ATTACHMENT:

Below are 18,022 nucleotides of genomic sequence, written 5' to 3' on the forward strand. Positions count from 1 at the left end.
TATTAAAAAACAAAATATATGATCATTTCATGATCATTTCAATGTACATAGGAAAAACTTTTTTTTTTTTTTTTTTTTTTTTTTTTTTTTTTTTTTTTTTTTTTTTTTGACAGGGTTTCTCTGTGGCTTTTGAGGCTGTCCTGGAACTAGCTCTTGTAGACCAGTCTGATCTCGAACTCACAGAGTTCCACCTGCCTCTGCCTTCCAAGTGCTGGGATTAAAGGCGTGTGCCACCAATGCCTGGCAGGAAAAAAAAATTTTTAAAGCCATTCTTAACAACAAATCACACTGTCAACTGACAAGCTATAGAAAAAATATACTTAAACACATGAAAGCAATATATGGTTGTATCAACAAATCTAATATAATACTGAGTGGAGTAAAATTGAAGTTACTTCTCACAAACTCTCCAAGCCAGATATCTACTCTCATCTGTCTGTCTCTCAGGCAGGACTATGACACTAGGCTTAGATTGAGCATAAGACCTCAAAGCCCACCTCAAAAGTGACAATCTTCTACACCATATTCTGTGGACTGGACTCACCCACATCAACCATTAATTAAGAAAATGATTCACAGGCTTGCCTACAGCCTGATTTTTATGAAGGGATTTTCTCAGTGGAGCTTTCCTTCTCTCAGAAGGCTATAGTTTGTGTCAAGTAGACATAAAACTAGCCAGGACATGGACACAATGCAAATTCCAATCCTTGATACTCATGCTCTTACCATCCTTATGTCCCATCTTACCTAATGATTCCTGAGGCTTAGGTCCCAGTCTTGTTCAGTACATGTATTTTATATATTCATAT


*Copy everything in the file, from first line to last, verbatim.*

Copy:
Below are 18,022 nucleotides of genomic sequence, written 5' to 3' on the forward strand. Positions count from 1 at the left end.
TATTAAAAAACAAAATATATGATCATTTCATGATCATTTCAATGTACATAGGAAAAACTTTTTTTTTTTTTTTTTTTTTTTTTTTTTTTTTTTTTTTTTTTTTTTTTTGACAGGGTTTCTCTGTGGCTTTTGAGGCTGTCCTGGAACTAGCTCTTGTAGACCAGTCTGATCTCGAACTCACAGAGTTCCACCTGCCTCTGCCTTCCAAGTGCTGGGATTAAAGGCGTGTGCCACCAATGCCTGGCAGGAAAAAAAAATTTTTAAAGCCATTCTTAACAACAAATCACACTGTCAACTGACAAGCTATAGAAAAAATATACTTAAACACATGAAAGCAATATATGGTTGTATCAACAAATCTAATATAATACTGAGTGGAGTAAAATTGAAGTTACTTCTCACAAACTCTCCAAGCCAGATATCTACTCTCATCTGTCTGTCTCTCAGGCAGGACTATGACACTAGGCTTAGATTGAGCATAAGACCTCAAAGCCCACCTCAAAAGTGACAATCTTCTACACCATATTCTGTGGACTGGACTCACCCACATCAACCATTAATTAAGAAAATGATTCACAGGCTTGCCTACAGCCTGATTTTTATGAAGGGATTTTCTCAGTGGAGCTTTCCTTCTCTCAGAAGGCTATAGTTTGTGTCAAGTAGACATAAAACTAGCCAGGACATGGACACAATGCAAATTCCAATCCTTGATACTCATGCTCTTACCATCCTTATGTCCCATCTTACCTAATGATTCCTGAGGCTTAGGTCCCAGTCTTGTTCAGTACATGTATTTTATATATTCATAT